Children learn skills in a typical sequence in order to be efficient and effective in that skill. For example, in development for walking babies first learn to roll, then crawl, then sit up, then pull themselves to stand, followed by cruising along furniture and finally walking. The same goes for handwriting skills. There are steps that we follow in order to have appropriate legibility, endurance, and speed with handwriting. A child may skip crawling and still be able to walk. However, they missed an important step in development that may impact other areas and skills. The same goes for handwriting skills. Skipping the pre-writing skills may impact a child’s ability to write efficiently and effectively and may impact other areas of learning and development. Below you will find 10 reasons why handwriting is an important skill for children and how it can impact other important skills in our lives. Following the list is a table of the typical sequence of handwriting development.
10 reasons handwriting is an important skill
Handwriting is multi-sensory
Handwriting involves multiple sensory systems which helps to develop adaptive responses. Sensory systems included are the visual system, tactile system, auditory system, and proprioceptive system.
Learning letters by hearing and writing them involves the tactile system and auditory system. Writing letters also utilizes the visual system by looking at a letter and copying it down on paper or other surfaces. Utilizing a crayon provides greater proprioceptive feedback. Crayons also create more resistance and build strength in the hands to prepare for a strong pencil grip.
Forming letters by hand while learning sounds activates the part of the brain responsible for literacy
Foundational for building fine motor skills to improve independence in daily skills
Early exposure to coloring, writing, and painting build the muscles in our hands that are important for completing other skills. These important skills include buttoning a shirt, zipping a jacket, opening bags and containers, tying laces on shoes, and so much more.
Encourages bilateral coordination skills
Bilateral coordination is when we use both sides of our body in order to complete a task. We frequently do this throughout the day and encouraging children to complete activities that incorporate both hands helps to build this foundational skill. Coloring is one way we can encourage children to use both hands.
Ways to promote bilateral coordination skills
Stabilizing the paper whie coloring
Pulling caps off of markers
Coloring on a large piece of paper and crossing the midline of their body to make marks
Tracing their hand
Coloring inside stencils
Promotes visual motor integration
Visual motor skills allow us to produce or motor plan what we see with our eyes. Seeing a line, shape, or letter and being able to copy it down builds visual motor skills.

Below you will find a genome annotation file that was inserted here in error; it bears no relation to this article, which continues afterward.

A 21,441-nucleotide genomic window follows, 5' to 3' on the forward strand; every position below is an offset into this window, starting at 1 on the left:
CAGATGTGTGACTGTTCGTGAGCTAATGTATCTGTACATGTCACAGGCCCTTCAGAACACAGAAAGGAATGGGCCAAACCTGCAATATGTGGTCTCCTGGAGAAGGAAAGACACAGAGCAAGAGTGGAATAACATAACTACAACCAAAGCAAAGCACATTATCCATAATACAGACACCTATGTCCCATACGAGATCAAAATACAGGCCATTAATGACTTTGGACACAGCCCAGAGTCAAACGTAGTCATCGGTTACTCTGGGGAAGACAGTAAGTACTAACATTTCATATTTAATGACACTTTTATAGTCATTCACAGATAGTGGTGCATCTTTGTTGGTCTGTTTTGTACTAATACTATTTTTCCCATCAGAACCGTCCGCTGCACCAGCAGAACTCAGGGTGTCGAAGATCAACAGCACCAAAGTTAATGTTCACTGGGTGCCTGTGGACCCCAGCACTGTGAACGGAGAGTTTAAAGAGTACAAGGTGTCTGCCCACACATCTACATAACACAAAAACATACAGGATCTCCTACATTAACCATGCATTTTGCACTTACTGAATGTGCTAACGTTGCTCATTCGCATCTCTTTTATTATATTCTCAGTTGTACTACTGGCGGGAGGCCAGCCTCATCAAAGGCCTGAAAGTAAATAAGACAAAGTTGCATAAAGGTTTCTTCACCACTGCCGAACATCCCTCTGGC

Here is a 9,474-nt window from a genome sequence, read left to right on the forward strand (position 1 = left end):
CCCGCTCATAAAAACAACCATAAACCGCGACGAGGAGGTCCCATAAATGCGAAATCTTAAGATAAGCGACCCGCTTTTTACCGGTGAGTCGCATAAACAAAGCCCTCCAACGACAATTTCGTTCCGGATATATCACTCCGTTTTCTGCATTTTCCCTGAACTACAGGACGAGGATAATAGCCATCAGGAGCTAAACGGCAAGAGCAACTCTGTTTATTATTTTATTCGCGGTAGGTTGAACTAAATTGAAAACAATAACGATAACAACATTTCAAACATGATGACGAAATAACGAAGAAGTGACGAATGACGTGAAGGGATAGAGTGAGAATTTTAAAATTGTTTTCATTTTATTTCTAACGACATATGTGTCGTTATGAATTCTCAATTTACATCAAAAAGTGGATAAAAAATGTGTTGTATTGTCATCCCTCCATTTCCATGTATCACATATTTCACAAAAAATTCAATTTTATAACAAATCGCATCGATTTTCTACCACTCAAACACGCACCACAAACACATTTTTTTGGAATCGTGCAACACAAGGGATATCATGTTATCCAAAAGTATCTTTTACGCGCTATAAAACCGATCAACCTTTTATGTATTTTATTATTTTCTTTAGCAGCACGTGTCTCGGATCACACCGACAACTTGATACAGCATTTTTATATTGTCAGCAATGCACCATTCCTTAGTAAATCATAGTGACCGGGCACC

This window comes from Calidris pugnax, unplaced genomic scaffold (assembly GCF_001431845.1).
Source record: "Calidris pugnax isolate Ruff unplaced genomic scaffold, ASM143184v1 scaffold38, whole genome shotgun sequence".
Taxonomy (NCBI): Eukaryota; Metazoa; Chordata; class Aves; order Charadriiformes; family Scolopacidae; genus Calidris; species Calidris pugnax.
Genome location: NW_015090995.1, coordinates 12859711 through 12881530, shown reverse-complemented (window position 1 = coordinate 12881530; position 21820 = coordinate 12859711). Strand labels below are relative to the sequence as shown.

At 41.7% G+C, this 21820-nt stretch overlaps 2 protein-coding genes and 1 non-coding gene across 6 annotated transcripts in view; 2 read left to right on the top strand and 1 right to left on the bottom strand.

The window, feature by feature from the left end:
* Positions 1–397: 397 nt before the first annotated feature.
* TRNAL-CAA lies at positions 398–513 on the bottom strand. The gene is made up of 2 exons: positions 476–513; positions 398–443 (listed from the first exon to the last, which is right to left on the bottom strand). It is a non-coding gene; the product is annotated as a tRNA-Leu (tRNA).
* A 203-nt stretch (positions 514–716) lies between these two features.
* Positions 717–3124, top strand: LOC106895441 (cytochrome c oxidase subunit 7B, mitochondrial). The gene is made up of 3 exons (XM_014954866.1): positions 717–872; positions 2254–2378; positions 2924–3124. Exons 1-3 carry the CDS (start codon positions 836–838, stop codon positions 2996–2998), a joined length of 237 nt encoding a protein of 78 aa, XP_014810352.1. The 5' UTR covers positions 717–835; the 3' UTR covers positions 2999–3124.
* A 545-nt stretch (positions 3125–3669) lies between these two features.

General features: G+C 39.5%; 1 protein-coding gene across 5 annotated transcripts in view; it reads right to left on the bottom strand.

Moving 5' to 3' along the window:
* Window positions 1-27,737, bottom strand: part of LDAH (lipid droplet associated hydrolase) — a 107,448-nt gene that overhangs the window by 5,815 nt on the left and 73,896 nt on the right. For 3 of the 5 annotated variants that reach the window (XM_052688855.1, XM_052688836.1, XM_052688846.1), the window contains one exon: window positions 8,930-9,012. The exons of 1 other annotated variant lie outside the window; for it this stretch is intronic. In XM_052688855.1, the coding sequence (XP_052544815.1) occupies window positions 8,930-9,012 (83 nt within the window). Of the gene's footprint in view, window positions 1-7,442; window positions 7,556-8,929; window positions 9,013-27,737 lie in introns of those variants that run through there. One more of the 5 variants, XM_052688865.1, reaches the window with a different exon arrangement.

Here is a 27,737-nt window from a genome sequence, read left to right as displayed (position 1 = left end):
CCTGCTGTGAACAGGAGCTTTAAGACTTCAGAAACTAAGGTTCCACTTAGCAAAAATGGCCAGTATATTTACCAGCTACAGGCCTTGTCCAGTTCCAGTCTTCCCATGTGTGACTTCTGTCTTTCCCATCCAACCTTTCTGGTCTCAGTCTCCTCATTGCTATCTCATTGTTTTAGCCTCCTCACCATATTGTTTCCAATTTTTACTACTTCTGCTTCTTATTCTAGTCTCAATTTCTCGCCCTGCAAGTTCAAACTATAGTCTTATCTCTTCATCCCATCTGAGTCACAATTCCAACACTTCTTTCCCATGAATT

Building a good sense of directionality will allow students to reduce reversals and write in the proper left to right sequence. Understanding directions is also an important skill that impacts the ability to locate items in an environment, follow directions, and participate in gross motor games with peers.
Visual perceptual skills
Visual perceptual skills allow us to understand what we see. There are 8 different types of visual perceptual skills. All of these have an impact on our daily life. Handwriting is an area where we can build visual perceptual skills.
Improves organization, planning, and sequencing
Organizing words on a piece of paper, motor planning how to write, and sequencing letters and words together to form sentences and stories are essential to building confident writers. Organization, motor planning and sequencing are also important life skills that allow us to be independent in our everyday lives.
Building a good working memory through handwriting can have positive impacts on our executive functions. Seeing a letter or word and having the ability to remember long enough to write it down is one way we can improve our working memory.
Promotes creativity and imagination
Children thrive on play, creativity and imagination. These areas of play and development help build social skills and encourage independence. Handwriting and coloring is a great outlet for children to express themselves and be creative.
As you can see handwriting and coloring have a great impact on development and independence as children grow into adults. Skipping the important developmental sequence of handwriting can impact many other areas of our lives. Below is a chart that highlights the development of writing skills. If you are curious about your child’s current skills and want to learn more about how occupational therapy can help in this area, book a call by clicking here.
Handwriting and grasp development